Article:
43. The Committee recommends that the State party amend its Civil Code to remove the discrimination prevailing between women and men regarding waiting periods to remarry, in line with the Convention and the Committee’s general recommendation No. 29, on the economic consequences of marriage, family relations and their dissolution. It also recommends that the State party raise the legal minimum age of marriage for women to 18 years and adopt effective measures to prevent early marriages.
Amendment to article 20 (1) of the Convention
44. The Committee encourages the State party to proceed with the acceptance of the amendment to article 20 (1) of the Convention concerning the meeting time of the Committee.
Beijing Declaration and Platform for Action
45. The Committee calls upon the State party to use the Beijing Declaration and Platform for Action in its efforts to implement the provisions of the Convention.
Millennium Development Goals and the post-2015 development framework
46. The Committee calls for the integration of a gender perspective, in accordance with the provisions of the Convention, into all efforts aimed at achieving the Millennium Development Goals and into the post-2015 development framework.
Dissemination and implementation
47. The Committee recalls the obligation of the State party to systematically and continuously implement the provisions of the Convention. It urges the State party to give priority attention to the implementation of the present concluding observations and recommendations between now and the submission of the next periodic report. The Committee therefore requests the timely dissemination of the concluding observations, in the official language of the State party, to the relevant State institutions at all levels (national, regional, local), in particular to the Government, the ministries, the National Congress and the judiciary, to enable their full implementation. It encourages the State party to collaborate with all stakeholders concerned, such as employers’ associations, trade unions, human rights and women’s organizations, universities and research institutions, the media and so forth. It further recommends that its concluding observations be disseminated in an appropriate form at the local community level, so as to enable their implementation. In addition, the Committee requests the State party to continue to disseminate the Convention, the Optional Protocol thereto, jurisprudence and the Committee’s general recommendations to all stakeholders.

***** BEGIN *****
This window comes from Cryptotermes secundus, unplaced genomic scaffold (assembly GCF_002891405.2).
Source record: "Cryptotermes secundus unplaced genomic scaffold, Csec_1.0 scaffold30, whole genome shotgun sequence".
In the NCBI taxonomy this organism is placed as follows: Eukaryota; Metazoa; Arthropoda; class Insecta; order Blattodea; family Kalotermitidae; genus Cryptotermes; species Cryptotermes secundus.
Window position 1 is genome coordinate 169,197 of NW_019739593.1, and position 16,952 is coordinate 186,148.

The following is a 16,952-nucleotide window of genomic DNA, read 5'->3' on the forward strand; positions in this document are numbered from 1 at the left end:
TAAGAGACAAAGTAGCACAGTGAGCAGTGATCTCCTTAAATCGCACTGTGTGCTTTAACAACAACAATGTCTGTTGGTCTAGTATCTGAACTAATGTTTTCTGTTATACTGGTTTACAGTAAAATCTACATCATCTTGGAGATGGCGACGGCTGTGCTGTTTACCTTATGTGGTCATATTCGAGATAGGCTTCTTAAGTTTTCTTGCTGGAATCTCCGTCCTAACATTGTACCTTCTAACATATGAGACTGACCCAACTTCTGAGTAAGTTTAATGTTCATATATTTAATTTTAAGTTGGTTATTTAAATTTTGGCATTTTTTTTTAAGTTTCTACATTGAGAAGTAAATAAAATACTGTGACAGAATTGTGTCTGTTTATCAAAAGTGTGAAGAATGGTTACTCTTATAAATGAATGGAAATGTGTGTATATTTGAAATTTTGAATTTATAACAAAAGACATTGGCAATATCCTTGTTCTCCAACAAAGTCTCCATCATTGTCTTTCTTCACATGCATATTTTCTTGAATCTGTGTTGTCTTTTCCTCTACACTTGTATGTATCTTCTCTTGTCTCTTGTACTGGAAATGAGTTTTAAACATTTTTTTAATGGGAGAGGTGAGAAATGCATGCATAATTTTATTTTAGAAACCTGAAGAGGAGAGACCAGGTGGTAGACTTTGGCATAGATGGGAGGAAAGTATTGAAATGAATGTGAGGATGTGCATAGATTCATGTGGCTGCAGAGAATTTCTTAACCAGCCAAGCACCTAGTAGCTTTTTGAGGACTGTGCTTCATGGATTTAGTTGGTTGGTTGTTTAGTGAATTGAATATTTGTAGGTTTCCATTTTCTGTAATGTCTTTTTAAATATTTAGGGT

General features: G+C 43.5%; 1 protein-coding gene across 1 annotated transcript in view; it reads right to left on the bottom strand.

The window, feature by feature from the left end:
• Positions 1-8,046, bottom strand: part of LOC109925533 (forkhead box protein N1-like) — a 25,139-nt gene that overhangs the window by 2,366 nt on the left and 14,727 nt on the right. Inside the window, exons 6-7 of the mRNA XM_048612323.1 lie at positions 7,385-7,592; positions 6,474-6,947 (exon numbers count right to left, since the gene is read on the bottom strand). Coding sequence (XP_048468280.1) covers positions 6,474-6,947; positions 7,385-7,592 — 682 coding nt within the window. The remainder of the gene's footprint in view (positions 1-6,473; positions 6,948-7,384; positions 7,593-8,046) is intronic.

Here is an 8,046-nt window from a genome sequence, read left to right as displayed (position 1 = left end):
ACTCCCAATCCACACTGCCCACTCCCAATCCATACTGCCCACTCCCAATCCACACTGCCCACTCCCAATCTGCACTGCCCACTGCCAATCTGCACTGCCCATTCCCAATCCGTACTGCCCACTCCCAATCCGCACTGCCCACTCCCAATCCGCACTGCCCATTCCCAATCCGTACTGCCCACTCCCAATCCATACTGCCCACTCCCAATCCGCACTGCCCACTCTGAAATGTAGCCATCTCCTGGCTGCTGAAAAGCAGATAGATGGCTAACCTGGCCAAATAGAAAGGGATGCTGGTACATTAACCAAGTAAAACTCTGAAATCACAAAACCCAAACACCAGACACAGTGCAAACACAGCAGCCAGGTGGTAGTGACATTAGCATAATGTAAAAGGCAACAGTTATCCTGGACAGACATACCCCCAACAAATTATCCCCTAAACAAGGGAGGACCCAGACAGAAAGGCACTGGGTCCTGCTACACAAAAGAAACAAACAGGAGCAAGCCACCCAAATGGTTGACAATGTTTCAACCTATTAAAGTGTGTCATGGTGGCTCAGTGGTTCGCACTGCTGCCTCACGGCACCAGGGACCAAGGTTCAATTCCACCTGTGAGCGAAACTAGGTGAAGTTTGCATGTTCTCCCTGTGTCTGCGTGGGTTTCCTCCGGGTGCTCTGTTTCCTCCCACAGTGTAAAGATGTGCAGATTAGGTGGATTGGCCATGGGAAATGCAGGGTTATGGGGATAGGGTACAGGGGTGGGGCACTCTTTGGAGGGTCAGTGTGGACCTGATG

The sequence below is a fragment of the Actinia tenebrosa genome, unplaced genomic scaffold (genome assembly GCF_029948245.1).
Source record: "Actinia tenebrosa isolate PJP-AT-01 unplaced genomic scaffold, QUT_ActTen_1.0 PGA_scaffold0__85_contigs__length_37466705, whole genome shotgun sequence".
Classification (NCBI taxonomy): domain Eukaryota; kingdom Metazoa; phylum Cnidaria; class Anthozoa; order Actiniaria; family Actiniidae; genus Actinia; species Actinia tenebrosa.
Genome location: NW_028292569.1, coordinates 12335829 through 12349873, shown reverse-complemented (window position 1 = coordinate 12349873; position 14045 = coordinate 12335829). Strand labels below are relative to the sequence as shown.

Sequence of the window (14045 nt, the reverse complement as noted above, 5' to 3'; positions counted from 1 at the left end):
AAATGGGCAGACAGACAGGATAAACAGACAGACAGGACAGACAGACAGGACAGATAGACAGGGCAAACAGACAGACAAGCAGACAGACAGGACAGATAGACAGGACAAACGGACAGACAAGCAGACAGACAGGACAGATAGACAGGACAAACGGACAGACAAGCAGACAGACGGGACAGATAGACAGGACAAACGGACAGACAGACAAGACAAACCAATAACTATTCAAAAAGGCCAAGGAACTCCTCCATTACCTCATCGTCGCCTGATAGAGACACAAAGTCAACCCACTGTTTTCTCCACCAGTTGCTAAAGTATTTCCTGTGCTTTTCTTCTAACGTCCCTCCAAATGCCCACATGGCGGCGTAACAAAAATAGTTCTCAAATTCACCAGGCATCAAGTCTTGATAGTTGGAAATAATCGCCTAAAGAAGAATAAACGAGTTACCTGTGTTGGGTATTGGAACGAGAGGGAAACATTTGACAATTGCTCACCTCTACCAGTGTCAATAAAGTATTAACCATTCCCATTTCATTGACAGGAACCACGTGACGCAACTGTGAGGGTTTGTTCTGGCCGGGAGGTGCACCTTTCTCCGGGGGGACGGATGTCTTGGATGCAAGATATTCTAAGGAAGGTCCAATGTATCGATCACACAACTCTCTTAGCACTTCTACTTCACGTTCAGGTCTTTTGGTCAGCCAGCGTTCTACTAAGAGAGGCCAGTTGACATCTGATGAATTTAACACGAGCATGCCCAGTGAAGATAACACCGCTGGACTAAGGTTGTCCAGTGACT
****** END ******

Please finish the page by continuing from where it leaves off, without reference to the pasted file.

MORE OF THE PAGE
Ratification of other treaties
48. The Committee notes that the adherence of the State party to the nine major international human rights instruments would enhance the enjoyment by women of their human rights and fundamental freedoms in all aspects of life. The Committee therefore encourages the State party to consider ratifying the treaties to which it is not yet a party, namely, the International Convention on the Protection of the Rights of All Migrant Workers and Members of Their Families and the International Convention for the Protection of All Persons from Enforced Disappearance.
Follow-up to the concluding observations
49. The Committee requests the State party to provide, within two years, written information on the steps taken to implement the recommendations contained in paragraphs 25 (a), (b), (e) and 35 (b), (c), (d), (g) and (h) above.
Preparation of the next report
50. The Committee invites the State party to submit its eighth periodic report by July 2017.
51. The Committee requests the State party to follow the harmonized guidelines on reporting under the international human rights treaties, including guidelines on a common core document and treaty-specific documents (HRI/MC/2006/3 and Corr.1).
 The International Covenant on Economic, Social and Cultural Rights; the International Covenant on Civil and Political Rights; the International Convention on the Elimination of All Forms of Racial Discrimination; the Convention on the Elimination of All Forms of Discrimination against Women; the Convention against Torture and Other Cruel, Inhuman or Degrading Treatment or Punishment; the Convention on the Rights of the Child; the International Convention on the Protection of the Rights of All Migrant Workers and Members of Their Families; the International Convention for the Protection of All Persons from Enforced Disappearance; and the Convention on the Rights of Persons with Disabilities.